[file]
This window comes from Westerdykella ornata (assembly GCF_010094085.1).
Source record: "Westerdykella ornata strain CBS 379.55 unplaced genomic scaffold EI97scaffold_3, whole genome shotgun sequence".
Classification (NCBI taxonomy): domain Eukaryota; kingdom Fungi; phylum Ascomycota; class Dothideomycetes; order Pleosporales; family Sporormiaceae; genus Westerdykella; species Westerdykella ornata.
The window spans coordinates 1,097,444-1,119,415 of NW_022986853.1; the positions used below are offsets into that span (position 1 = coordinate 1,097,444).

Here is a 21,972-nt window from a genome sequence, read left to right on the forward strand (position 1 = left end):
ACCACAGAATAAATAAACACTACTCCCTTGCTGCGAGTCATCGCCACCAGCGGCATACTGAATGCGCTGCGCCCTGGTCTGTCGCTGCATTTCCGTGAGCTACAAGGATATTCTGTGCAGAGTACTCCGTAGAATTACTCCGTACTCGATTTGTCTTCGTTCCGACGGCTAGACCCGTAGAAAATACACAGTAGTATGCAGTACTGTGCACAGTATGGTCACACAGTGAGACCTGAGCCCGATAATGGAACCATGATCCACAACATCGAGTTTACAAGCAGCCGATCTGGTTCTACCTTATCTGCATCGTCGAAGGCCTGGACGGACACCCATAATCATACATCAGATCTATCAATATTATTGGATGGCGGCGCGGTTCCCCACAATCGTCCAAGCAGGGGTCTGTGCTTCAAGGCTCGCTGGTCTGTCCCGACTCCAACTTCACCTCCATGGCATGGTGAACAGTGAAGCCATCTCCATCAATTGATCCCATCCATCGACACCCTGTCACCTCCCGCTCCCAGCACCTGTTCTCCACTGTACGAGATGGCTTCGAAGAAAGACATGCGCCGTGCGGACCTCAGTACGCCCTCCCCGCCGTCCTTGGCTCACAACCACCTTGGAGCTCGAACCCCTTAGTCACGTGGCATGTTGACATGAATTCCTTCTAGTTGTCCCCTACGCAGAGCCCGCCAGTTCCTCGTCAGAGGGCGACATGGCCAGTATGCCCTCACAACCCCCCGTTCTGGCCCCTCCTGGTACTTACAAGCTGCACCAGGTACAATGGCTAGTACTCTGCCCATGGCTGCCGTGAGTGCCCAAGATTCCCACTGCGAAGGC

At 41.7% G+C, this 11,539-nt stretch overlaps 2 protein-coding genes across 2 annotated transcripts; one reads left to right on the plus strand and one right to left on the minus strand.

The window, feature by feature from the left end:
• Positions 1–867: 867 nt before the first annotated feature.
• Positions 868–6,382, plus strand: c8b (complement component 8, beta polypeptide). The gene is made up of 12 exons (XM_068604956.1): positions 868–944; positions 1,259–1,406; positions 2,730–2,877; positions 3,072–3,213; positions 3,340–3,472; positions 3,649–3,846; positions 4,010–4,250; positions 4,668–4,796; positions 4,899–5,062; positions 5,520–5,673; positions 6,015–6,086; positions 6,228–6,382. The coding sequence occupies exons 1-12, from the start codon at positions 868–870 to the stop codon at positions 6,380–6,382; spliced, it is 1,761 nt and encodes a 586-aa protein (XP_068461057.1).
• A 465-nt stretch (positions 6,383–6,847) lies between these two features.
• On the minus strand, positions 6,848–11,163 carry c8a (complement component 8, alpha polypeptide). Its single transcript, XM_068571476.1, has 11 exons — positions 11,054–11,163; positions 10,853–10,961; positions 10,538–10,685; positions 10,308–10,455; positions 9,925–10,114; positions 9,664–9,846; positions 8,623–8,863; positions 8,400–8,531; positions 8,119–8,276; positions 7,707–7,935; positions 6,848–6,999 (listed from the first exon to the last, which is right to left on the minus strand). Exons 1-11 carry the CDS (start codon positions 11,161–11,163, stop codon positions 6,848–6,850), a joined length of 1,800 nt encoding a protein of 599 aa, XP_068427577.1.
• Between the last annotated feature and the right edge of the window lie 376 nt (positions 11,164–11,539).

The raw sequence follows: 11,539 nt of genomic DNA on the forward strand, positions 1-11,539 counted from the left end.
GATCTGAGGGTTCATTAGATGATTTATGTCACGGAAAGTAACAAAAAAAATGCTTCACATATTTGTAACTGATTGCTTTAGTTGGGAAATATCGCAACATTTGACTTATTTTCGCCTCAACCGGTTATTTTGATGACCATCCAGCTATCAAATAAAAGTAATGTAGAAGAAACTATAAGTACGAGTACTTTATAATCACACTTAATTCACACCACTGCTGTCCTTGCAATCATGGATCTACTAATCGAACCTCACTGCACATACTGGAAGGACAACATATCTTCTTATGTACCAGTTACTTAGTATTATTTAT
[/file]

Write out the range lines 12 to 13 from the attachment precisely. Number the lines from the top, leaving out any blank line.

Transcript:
• On the minus strand, positions 6,848–11,163 carry c8a (complement component 8, alpha polypeptide). Its single transcript, XM_068571476.1, has 11 exons — positions 11,054–11,163; positions 10,853–10,961; positions 10,538–10,685; positions 10,308–10,455; positions 9,925–10,114; positions 9,664–9,846; positions 8,623–8,863; positions 8,400–8,531; positions 8,119–8,276; positions 7,707–7,935; positions 6,848–6,999 (listed from the first exon to the last, which is right to left on the minus strand). Exons 1-11 carry the CDS (start codon positions 11,161–11,163, stop codon positions 6,848–6,850), a joined length of 1,800 nt encoding a protein of 599 aa, XP_068427577.1.
• Between the last annotated feature and the right edge of the window lie 376 nt (positions 11,164–11,539).